European Security and Defence
|Title:||European Security and Defence||Authors:||Tonra, Ben||Permanent link:||http://hdl.handle.net/10197/7283||Date:||11-Nov-2016||Abstract:||In a world where the global legal order is thin and often fragile, we continue to rely heavily on older legal foundations of territorial sovereignty. In Europe, the very cradle of the Westphalian state model, challenges to that order are all the more shocking. Russia’s decision to annex Crimea—regardless of its perceived geostrategic justification—poses a stark and undeniable challenge to the post-Cold War order. While Russia cannot pose the kind of strategic threat offered at great domestic cost by the USSR, it is a significant regional actor. European states, bilaterally and multilaterally (through the EU, NATO, the OSCE and the Council of Europe), also have a vested interest in restoring normal relations with Russia. However, Russia’s actions towards and within Ukraine are unparalleled in modern times and have forced a fundamental re-evaluation across European foreign and defence ministries of contemporary assumptions about the nature of modern security and European territorial defence.||Type of material:||Book Chapter||Publisher:||Routledge||Keywords:||NATO; EU security; European politics||Language:||en||Status of Item:||Not peer reviewed||Is part of:||Europa Publications (eds.). Western Europe 2016|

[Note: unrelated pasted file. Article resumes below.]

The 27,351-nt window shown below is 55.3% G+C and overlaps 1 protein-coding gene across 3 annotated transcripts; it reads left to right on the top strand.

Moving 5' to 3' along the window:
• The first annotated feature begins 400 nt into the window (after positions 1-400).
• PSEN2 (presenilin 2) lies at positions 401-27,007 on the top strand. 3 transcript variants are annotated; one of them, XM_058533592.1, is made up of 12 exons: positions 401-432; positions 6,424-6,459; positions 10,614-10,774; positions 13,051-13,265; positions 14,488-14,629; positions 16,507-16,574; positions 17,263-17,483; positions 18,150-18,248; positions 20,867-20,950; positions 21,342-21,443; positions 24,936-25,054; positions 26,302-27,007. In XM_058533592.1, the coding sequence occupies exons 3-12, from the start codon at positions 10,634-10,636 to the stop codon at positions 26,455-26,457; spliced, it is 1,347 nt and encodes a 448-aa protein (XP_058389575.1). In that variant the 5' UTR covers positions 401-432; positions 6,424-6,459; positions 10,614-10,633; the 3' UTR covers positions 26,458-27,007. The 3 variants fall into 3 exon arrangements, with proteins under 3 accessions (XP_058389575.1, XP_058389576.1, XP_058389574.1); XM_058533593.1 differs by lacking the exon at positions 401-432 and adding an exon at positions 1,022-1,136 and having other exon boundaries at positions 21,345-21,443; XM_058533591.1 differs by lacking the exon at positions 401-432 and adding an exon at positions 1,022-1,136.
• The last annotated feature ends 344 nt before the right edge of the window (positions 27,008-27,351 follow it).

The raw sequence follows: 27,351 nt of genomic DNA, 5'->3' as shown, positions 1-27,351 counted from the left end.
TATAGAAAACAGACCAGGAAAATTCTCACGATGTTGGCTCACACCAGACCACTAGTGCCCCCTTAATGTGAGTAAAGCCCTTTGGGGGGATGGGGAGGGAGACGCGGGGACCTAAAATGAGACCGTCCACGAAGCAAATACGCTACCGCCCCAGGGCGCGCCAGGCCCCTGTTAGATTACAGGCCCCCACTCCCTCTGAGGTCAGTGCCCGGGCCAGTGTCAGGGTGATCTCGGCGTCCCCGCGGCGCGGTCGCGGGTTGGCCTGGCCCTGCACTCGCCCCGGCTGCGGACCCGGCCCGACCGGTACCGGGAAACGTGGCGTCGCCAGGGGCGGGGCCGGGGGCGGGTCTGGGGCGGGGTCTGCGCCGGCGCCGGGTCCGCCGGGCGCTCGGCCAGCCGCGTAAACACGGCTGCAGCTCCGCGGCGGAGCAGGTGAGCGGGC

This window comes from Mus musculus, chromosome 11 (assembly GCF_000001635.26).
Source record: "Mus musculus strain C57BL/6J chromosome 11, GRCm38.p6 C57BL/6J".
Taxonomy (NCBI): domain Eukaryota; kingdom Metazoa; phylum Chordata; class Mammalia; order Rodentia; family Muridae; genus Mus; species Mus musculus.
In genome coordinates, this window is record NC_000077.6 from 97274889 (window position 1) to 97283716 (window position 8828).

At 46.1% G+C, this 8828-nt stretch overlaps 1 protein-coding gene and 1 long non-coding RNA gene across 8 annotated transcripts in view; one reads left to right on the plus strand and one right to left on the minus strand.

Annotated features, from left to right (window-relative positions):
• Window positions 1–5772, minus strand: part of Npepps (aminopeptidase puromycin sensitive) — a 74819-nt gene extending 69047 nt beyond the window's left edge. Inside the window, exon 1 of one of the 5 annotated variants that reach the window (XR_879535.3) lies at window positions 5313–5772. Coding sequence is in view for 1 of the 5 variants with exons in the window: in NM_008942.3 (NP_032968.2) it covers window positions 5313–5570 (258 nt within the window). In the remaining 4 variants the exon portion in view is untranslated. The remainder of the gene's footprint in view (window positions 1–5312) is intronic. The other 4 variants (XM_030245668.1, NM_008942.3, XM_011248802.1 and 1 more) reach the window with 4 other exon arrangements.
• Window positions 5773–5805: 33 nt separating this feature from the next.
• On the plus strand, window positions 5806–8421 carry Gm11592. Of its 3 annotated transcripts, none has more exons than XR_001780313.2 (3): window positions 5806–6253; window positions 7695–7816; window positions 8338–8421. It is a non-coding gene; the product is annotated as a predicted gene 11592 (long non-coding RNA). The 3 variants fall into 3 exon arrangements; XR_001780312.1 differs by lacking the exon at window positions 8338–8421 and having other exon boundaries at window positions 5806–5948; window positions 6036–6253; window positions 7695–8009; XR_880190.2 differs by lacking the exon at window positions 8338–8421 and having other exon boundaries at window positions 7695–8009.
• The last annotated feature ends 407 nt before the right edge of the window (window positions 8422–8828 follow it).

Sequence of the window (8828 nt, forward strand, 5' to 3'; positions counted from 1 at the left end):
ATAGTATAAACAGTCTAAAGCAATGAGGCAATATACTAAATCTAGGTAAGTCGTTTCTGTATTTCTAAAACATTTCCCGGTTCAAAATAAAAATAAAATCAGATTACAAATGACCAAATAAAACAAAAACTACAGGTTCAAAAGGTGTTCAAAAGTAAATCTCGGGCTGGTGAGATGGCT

|Appears in Collections:||Politics and International Relations Research Collection|
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